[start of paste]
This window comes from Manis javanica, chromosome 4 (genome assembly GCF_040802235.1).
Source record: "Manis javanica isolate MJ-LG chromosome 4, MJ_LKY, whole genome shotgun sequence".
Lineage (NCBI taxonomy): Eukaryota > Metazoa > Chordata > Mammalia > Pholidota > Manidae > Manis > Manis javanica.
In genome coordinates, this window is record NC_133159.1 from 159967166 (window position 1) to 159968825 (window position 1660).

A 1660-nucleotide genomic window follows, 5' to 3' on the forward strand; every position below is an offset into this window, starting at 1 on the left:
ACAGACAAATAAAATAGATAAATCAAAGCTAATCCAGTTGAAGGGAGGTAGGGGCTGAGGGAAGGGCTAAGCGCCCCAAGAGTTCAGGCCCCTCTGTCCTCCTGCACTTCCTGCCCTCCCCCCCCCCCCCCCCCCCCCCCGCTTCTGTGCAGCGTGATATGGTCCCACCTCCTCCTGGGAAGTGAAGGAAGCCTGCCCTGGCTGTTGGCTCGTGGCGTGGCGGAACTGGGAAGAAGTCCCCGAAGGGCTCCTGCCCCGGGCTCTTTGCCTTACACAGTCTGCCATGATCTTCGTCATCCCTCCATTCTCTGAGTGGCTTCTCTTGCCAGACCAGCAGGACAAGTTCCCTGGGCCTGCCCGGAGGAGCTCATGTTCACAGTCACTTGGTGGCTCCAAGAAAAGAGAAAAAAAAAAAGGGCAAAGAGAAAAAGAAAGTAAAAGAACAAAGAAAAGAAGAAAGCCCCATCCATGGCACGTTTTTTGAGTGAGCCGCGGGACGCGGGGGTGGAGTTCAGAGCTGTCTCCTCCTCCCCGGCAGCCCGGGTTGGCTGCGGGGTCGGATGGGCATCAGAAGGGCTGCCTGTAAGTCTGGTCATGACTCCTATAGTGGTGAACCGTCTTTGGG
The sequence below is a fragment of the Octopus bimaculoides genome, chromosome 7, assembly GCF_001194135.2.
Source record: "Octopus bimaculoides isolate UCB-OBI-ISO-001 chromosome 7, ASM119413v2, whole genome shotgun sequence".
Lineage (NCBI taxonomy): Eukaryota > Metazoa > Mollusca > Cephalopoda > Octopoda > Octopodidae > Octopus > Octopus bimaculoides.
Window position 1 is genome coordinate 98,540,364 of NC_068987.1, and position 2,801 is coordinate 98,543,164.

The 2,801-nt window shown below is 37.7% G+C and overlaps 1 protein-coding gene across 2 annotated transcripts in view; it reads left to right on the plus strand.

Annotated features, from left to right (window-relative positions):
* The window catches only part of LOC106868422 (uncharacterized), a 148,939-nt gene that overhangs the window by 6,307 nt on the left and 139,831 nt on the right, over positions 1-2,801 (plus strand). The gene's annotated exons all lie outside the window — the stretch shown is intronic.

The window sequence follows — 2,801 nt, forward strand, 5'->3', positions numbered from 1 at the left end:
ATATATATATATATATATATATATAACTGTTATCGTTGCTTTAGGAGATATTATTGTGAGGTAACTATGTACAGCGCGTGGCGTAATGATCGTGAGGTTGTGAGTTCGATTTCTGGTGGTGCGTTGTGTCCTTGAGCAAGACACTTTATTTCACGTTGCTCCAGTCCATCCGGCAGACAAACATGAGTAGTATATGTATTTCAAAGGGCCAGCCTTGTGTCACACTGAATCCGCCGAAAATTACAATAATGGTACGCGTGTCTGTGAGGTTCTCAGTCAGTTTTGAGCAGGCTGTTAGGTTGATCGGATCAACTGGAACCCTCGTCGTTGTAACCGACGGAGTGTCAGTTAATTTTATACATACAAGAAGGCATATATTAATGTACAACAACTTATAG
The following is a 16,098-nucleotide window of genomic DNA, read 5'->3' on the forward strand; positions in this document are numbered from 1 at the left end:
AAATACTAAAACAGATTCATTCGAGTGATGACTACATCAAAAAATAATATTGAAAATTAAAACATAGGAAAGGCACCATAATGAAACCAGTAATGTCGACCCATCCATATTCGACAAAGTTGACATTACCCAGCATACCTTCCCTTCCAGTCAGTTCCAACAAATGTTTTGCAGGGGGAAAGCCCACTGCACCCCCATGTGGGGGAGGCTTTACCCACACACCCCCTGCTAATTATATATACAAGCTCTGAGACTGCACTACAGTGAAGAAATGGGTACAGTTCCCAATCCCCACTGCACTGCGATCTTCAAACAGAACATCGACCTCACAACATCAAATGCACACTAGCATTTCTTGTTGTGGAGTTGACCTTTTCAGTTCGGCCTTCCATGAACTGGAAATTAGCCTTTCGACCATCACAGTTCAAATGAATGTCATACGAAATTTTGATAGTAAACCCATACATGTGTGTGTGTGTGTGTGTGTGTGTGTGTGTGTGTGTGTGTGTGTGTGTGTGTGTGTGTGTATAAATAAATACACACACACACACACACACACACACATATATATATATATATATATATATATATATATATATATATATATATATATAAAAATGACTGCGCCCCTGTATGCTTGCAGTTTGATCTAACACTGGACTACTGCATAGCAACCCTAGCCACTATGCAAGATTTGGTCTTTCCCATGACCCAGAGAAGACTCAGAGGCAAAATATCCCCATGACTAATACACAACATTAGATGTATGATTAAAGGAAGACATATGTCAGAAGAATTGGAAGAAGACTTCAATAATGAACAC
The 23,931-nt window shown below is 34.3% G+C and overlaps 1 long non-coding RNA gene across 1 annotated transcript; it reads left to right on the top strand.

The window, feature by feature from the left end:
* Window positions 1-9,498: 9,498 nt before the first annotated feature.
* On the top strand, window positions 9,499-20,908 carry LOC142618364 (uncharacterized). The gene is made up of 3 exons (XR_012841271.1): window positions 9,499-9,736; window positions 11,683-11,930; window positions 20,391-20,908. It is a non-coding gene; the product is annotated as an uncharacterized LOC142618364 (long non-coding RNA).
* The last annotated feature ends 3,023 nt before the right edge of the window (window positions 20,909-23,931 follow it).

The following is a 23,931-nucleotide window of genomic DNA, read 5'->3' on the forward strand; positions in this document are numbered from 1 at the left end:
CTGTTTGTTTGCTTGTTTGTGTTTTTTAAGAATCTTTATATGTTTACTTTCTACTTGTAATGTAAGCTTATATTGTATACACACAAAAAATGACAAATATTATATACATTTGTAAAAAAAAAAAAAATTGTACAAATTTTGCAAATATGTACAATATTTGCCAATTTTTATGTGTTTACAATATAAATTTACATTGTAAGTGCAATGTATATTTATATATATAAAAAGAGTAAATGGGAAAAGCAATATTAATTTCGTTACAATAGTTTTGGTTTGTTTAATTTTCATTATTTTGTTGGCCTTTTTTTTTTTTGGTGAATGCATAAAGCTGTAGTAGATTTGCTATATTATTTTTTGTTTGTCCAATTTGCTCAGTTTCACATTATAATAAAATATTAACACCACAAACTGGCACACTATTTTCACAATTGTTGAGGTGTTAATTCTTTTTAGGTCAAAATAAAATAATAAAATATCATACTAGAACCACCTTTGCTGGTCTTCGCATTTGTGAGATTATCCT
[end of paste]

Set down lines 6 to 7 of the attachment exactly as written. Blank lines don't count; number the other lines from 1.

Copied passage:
ACAGACAAATAAAATAGATAAATCAAAGCTAATCCAGTTGAAGGGAGGTAGGGGCTGAGGGAAGGGCTAAGCGCCCCAAGAGTTCAGGCCCCTCTGTCCTCCTGCACTTCCTGCCCTCCCCCCCCCCCCCCCCCCCCCCCGCTTCTGTGCAGCGTGATATGGTCCCACCTCCTCCTGGGAAGTGAAGGAAGCCTGCCCTGGCTGTTGGCTCGTGGCGTGGCGGAACTGGGAAGAAGTCCCCGAAGGGCTCCTGCCCCGGGCTCTTTGCCTTACACAGTCTGCCATGATCTTCGTCATCCCTCCATTCTCTGAGTGGCTTCTCTTGCCAGACCAGCAGGACAAGTTCCCTGGGCCTGCCCGGAGGAGCTCATGTTCACAGTCACTTGGTGGCTCCAAGAAAAGAGAAAAAAAAAAAGGGCAAAGAGAAAAAGAAAGTAAAAGAACAAAGAAAAGAAGAAAGCCCCATCCATGGCACGTTTTTTGAGTGAGCCGCGGGACGCGGGGGTGGAGTTCAGAGCTGTCTCCTCCTCCCCGGCAGCCCGGGTTGGCTGCGGGGTCGGATGGGCATCAGAAGGGCTGCCTGTAAGTCTGGTCATGACTCCTATAGTGGTGAACCGTCTTTGGG
The sequence below is a fragment of the Octopus bimaculoides genome, chromosome 7, assembly GCF_001194135.2.